The banking industry is now seriously concerned about the issue of cybercrime as attacks get more frequent. The fast-growing digital lending sector, which aims to get the next 500 million customers onto digital platforms, is beginning to understand the significance of cybersecurity as traditional banking firms have been addressing this threat. It is encouraging that the Reserve Bank of India’s new guidelines on the digital lending segment included a section on addressing cybersecurity given the growing concerns in the field of digital lending.
Is India still using a top-down approach to cybersecurity?
In terms of monetary value, cybercrime is now the most prevalent. It has surpassed illegal drug trafficking, which was formerly the most valuable crime. Also, the pandemic and subsequent shutdown increased cybercriminal activity. Individuals must also take responsibility to avoid being deceived by cyber thieves. People must ensure that our data is protected as much as possible. When it comes to organizations, aside from regulatory difficulties, businesses are also aware of the need to protect client data.
Banks are significantly more evolved in this regard. In India, security is a considerably more regulated industry. People have seen a lot of smart security procedures used in banking, particularly among fintechs. The top-down strategy is clearly favored, but the bottom-up approach is also essential, as they must educate end-users and ensure that, in addition to implementing security procedures, consumers are also well informed of security concerns.
According to a recent study, financial institutions are 300 times more vulnerable to cyberattacks than any other industry, and the cost of resolving a cyberattack in the financial services industry is 40% more than in any other. It’s a no-brainer, because financial gain is one of the primary reasons a malicious attacker penetrates our system. Increasing cyberattacks in the banking and business worlds are making senior executives more conscious of the need for security.
In India, we have a great deal of responsibility for protecting our systems, adopting a more disciplined approach, and thereby protecting our clients and end-users. We have a highly systematic and worldwide strategy and a global information security office. This provides thinking leadership and guidance. Our strategy is based on four key pillars: protect, detect, respond, and communicate. As a global fintech, we take a bottom-up approach that is founded on three critical basic aspects: people, process, and technology.
Do new-age FinTech have a different perspective on cyber threats?
Every fintech company aspires to be a bank, and banks aspire to be fintechs. So, how can you approach consumer security differently? Customer protection and data privacy, among other things, are central to the RBI rules. Customers are at the center of how start-ups view technology and its adoption. That is how they are able to grow their company. Fintechs are far ahead because they must ensure that the consumer is satisfied and that their experience is not hampered by any issues. Fintechs are better at implementing cybersecurity practices. Depending on the business, large organizations are implementing cybersecurity and teaching their personnel on the do’s and don’ts.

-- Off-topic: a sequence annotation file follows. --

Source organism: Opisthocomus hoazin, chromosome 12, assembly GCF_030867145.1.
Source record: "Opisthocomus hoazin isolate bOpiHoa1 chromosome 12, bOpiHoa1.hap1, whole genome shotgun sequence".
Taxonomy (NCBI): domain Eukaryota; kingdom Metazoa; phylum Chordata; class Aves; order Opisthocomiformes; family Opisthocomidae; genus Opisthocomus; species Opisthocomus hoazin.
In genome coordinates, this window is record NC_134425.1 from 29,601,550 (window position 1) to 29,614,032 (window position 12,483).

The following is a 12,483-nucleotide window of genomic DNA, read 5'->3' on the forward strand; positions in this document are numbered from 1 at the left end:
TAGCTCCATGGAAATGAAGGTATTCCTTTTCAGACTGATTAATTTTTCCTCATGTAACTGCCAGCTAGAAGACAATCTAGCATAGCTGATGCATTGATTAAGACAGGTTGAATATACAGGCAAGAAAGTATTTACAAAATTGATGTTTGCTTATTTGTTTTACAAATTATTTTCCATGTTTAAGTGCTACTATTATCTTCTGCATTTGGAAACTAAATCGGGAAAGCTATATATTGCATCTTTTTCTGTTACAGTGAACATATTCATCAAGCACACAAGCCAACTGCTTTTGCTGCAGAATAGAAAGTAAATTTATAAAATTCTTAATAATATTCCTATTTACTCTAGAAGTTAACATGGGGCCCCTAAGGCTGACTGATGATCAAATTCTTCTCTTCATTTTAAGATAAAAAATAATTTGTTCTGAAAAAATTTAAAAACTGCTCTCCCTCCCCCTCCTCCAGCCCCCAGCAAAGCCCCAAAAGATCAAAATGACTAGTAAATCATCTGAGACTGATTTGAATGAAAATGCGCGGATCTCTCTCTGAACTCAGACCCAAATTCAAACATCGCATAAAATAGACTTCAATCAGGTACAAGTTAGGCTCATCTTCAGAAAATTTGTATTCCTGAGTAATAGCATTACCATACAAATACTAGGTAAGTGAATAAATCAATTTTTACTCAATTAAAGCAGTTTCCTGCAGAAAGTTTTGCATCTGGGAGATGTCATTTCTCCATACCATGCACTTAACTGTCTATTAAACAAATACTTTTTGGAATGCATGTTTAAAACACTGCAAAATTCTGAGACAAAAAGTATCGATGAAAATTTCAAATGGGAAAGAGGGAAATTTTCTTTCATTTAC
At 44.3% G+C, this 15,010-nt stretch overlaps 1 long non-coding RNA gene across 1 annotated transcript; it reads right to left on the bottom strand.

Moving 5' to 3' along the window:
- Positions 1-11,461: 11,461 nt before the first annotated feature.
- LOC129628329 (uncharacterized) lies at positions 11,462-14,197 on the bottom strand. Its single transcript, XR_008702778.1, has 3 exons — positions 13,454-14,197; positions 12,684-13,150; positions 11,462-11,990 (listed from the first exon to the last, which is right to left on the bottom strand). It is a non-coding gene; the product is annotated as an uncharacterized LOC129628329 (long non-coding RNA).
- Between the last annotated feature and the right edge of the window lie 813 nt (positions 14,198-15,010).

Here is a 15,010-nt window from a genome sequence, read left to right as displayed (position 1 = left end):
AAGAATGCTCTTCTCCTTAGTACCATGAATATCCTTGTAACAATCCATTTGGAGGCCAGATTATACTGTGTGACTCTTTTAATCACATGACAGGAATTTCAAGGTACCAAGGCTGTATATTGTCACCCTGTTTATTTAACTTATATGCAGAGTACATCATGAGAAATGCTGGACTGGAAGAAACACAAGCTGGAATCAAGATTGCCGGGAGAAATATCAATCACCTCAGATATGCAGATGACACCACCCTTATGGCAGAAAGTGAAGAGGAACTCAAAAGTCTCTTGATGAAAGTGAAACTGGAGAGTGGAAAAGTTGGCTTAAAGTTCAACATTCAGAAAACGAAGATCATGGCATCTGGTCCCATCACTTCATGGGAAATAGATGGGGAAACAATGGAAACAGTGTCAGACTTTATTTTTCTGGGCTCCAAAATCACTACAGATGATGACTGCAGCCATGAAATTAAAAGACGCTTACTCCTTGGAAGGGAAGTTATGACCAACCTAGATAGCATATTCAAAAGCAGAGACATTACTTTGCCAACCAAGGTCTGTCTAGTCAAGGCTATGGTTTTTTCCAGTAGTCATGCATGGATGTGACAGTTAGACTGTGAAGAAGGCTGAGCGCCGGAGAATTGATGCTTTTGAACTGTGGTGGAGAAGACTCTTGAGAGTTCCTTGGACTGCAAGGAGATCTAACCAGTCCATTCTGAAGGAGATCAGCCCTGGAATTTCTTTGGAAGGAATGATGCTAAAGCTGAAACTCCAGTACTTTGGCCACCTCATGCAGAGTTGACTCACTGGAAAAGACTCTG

Are the RBI’s new guidelines for digital lending more prospective or prescriptive?
This is the first time that guidance is proactive and demonstrates how to develop a business with the proper guidebook. It arrived a little early. It provides a clear path to growth, eliminating any uncertainty about how to create a company in this market. It also lays out obvious paths for structuring your organization. We have seen markets expand rapidly whenever the regulator lays out clear paths. What is increasingly crucial is that rules are growing more progressive, while fintechs are struggling due to a large amount of compliance labor. But, what remains is a highly clear black and white product. It has also gained access to significantly larger capital pools and co-lending opportunities.
What best practices are followed in this market, especially in light of increased cybersecurity concerns, and how is compliance seen among digital lenders?
Banking and other industries are already heavily regulated. So, they are not required to comply. The issue arises for small businesses, or MSMEs, that find it difficult to comply with a plethora of different requirements. As a result, we need clear rules for what regulations must be obeyed. The more clear it is, the less it appears to be a burden. Compliance should never be viewed as a burden on the business side because it ensures a better client experience.
Hacking an ID or account has the same effect on a user in a city as it does on one in a small town. The reputational damage is the same whether a single client is hacked or a million customers’ data is compromised. Security is like building a railroad; you build it to last for every client.
Digital adoption, cloud migration, and cyberattacks are all here to stay. When a company takes one step forward, the attackers take ten. Cybersecurity is about taking calculated risks rather than eliminating threats. How well can you learn from what has happened, and how can you harden your processes and controls to recover more quickly when anything goes wrong? Whether it is the next 500 million people entering the world’s largest digital adoption world, cybersecurity should be a part of it.